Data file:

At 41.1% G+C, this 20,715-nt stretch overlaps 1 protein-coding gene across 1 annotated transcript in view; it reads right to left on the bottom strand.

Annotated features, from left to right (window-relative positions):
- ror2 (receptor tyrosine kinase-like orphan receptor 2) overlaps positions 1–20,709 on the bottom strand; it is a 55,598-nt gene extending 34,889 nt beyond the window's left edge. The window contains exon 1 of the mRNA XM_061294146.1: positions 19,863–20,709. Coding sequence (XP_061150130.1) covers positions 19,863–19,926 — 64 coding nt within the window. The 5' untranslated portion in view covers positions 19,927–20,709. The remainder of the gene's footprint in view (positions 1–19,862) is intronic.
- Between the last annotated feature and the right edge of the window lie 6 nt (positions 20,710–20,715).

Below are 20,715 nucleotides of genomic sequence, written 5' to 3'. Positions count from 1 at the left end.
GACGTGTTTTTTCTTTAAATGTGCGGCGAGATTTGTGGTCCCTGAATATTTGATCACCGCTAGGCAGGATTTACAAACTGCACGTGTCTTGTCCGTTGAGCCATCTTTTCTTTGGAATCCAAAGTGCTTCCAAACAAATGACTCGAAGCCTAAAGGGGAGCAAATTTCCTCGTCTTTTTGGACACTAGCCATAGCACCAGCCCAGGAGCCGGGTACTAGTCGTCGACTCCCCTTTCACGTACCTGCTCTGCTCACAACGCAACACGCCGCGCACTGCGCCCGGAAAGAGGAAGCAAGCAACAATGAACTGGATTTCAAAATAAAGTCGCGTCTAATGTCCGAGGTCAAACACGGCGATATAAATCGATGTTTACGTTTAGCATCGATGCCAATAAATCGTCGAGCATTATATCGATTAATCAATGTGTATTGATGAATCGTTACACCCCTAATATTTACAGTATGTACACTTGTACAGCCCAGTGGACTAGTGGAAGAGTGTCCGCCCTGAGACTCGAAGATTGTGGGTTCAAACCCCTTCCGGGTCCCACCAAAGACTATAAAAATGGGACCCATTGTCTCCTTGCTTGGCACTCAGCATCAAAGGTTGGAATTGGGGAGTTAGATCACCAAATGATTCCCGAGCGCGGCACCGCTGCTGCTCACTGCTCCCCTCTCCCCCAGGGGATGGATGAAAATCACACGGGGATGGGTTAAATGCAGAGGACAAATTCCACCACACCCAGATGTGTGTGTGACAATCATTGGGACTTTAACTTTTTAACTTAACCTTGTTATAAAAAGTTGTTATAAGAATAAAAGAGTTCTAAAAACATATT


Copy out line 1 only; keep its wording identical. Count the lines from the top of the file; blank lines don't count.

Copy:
At 41.1% G+C, this 20,715-nt stretch overlaps 1 protein-coding gene across 1 annotated transcript in view; it reads right to left on the bottom strand.